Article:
Last spring, our sheep had six lambs. Now five of them have taken a one-way trip to the meat locker, bound for not only our freezer but those of five other families, too. The chickens are laying eggs moderately well, and we might actually be turning a small profit on them. Unlike last year, I picked this year’s chick breeds based on which produce well all year and give me the diversity of egg colors that my customers like. We’ve also sketched out plans to sell a few vegetables, herbs, and fruits through our local online farmers market.
So at what point can I legitimately say that I’m a farmer, and not just someone with a big garden, some backyard animals, and a hobby?
It seems like a simple question, but I find myself squeezed between two opposing views. On one side are those who think that most of a farmer’s income should be from the farm, without an off-farm job to cushion the blow of a bad harvest or virulent disease. I tip my hat to the hard work of those farmers, and can understand why putting myself in the same category as them could seem insulting — it doesn’t give due respect to the risk to their livelihood and financial well-being those individuals and families are taking.
On the other side are those who scold me for being too cautious and not proudly embracing the title “farmer.” It’s increasingly rare for a farm family to not have at least one off-farm job, these folks argue. And it’s not the size of our chicken and sheep flocks that matters, they say; it’s how we’re making decisions — based on profitability, not whether the flock looks pretty against the big Nebraska sky. To these people, I’m a farmer, full stop.
People whom I love and respect live on both sides of this fence, and I never quite know who will be where.
One definition developed by Center for Rural Affairs founder Marty Strange in the book Family Farming says that a family farmer is one who, among other things, provides the labor, makes the management decisions, earns enough income from farming to pay farm and household expenses, and conserves natural resources. Kansas Sen. Pat Roberts (R) likes to reference the real farmers in Kansas who are 6’3″ and grow grain, versus the gentlemen farmers of Vermont who are 5’3″ and grow apples. The U.S. Department of Agriculture defines a farmer (for some of its programs) as one who earns at least $1,000 in gross sales.
Then there’s Brian, my partner in life and farm, a philosopher by trait and training. This question is a regular source of active debate in our house. Brian stands by a point that’s sticky for me, namely that a meaningful part of our income must come from farming, though he does recognize that beginners (like us) won’t typically make money in the first few years.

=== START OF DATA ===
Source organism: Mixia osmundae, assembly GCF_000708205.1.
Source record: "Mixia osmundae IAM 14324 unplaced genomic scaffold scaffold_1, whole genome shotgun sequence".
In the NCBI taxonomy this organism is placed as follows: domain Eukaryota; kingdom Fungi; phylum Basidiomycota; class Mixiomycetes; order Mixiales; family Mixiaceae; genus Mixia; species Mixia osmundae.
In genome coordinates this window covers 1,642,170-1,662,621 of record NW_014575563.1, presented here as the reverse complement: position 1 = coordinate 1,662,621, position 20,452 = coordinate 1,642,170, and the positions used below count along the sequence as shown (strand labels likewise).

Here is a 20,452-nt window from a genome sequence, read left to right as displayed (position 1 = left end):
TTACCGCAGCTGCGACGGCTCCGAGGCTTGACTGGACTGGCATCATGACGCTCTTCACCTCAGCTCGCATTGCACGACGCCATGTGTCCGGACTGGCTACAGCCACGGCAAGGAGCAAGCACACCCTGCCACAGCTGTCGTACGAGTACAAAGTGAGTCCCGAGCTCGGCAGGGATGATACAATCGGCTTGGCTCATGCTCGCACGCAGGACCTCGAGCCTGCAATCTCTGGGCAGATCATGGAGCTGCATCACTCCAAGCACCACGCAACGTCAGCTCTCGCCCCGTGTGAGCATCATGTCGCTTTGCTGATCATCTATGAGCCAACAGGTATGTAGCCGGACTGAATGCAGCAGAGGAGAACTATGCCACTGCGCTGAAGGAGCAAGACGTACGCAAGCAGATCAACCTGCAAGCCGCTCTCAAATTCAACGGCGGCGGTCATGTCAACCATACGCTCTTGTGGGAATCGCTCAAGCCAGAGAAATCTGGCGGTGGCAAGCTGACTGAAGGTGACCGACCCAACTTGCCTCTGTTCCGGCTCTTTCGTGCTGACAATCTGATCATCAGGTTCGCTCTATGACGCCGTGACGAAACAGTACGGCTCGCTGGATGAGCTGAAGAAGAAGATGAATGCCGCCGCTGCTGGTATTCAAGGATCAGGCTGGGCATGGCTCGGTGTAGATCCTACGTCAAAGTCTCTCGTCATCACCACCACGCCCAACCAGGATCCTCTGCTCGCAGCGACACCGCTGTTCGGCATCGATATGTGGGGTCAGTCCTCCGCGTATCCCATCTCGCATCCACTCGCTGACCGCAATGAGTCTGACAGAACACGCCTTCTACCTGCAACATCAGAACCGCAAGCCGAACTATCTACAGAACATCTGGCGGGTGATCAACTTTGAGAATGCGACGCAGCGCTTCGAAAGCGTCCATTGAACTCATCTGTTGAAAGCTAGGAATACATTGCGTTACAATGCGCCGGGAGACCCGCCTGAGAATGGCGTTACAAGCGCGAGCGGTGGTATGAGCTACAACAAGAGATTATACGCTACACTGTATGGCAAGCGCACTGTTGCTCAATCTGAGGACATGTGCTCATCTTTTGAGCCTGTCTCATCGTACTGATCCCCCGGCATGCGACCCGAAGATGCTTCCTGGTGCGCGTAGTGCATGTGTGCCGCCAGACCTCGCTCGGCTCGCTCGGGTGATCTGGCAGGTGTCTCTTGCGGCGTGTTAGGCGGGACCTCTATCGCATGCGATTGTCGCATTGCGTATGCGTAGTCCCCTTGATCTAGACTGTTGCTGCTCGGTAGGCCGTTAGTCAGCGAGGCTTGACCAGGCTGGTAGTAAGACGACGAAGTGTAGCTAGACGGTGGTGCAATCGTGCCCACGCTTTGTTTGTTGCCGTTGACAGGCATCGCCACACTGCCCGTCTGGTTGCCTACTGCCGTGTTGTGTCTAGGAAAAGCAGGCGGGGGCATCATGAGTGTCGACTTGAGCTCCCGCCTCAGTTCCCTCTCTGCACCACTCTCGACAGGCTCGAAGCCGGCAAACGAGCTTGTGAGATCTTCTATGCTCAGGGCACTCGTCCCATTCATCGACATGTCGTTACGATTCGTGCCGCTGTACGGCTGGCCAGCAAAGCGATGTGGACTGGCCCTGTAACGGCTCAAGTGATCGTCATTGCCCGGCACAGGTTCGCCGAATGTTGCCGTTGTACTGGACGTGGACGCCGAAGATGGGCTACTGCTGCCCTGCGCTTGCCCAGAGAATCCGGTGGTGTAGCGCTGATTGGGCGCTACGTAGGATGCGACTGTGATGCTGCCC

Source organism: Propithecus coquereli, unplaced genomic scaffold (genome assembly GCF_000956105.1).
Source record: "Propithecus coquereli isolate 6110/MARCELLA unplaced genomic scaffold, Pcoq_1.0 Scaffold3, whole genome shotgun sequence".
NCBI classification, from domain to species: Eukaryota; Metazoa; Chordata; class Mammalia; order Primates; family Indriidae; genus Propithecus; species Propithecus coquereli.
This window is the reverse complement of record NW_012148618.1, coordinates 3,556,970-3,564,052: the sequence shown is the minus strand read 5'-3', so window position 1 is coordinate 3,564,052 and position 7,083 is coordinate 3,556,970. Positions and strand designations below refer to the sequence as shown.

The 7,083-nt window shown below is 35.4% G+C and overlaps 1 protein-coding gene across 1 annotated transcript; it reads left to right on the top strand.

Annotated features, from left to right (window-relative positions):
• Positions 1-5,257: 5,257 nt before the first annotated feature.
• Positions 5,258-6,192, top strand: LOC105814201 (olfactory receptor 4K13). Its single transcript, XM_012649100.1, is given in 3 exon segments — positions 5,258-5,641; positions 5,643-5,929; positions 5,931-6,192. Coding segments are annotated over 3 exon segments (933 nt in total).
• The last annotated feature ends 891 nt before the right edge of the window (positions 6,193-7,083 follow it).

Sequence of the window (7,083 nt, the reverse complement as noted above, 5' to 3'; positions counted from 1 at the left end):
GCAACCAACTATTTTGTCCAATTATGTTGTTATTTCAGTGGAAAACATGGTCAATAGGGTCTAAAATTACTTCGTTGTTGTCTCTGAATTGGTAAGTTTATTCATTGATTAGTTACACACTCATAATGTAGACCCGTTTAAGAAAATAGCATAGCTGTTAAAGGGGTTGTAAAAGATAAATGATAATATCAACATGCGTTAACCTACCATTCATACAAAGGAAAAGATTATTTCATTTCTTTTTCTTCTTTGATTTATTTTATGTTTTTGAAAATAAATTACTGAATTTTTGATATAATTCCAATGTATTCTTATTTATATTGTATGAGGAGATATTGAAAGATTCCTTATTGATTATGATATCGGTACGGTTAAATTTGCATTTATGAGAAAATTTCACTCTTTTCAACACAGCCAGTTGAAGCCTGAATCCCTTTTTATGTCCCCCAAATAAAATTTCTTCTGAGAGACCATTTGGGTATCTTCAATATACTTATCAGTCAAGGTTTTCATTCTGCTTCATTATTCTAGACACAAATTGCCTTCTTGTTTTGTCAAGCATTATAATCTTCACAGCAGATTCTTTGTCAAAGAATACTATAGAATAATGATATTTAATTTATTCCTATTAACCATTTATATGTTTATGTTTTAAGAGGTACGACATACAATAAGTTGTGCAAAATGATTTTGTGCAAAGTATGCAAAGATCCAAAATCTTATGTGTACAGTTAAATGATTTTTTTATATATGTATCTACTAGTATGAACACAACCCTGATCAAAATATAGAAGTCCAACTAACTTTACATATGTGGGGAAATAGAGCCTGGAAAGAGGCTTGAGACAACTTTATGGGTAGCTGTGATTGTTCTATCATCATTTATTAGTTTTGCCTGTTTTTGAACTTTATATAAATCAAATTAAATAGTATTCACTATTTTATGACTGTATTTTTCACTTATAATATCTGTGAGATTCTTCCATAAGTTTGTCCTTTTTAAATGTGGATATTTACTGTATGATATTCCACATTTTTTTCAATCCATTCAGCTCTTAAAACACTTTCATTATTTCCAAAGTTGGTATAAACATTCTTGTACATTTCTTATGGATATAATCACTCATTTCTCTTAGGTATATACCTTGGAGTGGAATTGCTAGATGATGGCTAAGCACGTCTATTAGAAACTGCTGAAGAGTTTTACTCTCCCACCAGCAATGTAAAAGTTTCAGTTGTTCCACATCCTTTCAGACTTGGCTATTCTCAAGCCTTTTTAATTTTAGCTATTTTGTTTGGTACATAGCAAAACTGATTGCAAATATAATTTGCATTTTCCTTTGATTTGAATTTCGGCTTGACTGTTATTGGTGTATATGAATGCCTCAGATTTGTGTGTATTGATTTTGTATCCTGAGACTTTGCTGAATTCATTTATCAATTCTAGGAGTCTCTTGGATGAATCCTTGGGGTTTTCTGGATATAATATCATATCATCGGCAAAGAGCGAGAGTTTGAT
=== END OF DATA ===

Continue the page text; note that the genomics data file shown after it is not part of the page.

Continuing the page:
My definition of farmer includes substantial hours of labor, growing products to sell to others, and also the qualitative notion that we’re treating the farm as a business — keeping records, paying attention to our bottom line — and not as a hobby. It’s not a factor for me what percentage of our income is coming from the farm.
So, am I a farmer? Here’s a slice of activities from the past year. We raised a flock of chicks into adulthood, and I learned how to drive a 1960 Farmall tractor. We raised a few lambs and marketed them, a few to folks I had never met before. I learned the difference between hay and straw. I fought with electric netting and weeds, sometimes both at the same time. We planted our ground to pasture and learned some lessons about managed intensive grazing. I killed two animals with my own hands and said goodbye to five others. I spent the winter regaining energy and planning how to use what I grow more efficiently. We did market research and decided to try growing a few things specifically for selling. We successfully signed up for two USDA farm programs.
So where does that leave me — real farmer or hobbyist?
Brian and I do the vast majority of the work for the activities above, and spend a lot of time doing it. We keep careful records and change our management strategies when we see we’re losing money on inputs. We have marketed eggs, apples, and meat to over 40 families. We have made the deliberate decision to grow our business slowly so as not to go into debt beyond our mortgage. We do our best to conserve the resources we have.
So, we meet most of Marty’s definition — we provide all the labor, but our mortgage is not paid by our farm income. Neither of us make the height requirement for Sen. Roberts. We didn’t quite sell enough in 2010 to meet USDA’s definition, but we will in 2011. We probably don’t meet Brian’s definition yet, and probably do meet mine, but we’re also finding more of a consensus position as we develop our business.
Marty makes another point too: farming is also more than a profession. It’s a mindset and a lifestyle. I learn so much every day about what being a farmer entails, both in the skills I need and the way of confronting challenges I must master. I fall woefully short on both, and aspire to improve. Every day I’m faced with tasks I have no idea how to tackle, and I’m learning all the time that I have to be faster at problem solving and at independent but thoughtful action. I’m learning the importance of planning ahead and anticipating everything that could go wrong, even as I hope for everything to work smoothly.
I’ve certainly come a long way. For myself, I think the answer is that like many things in life, farming a process. I am becoming a farmer.
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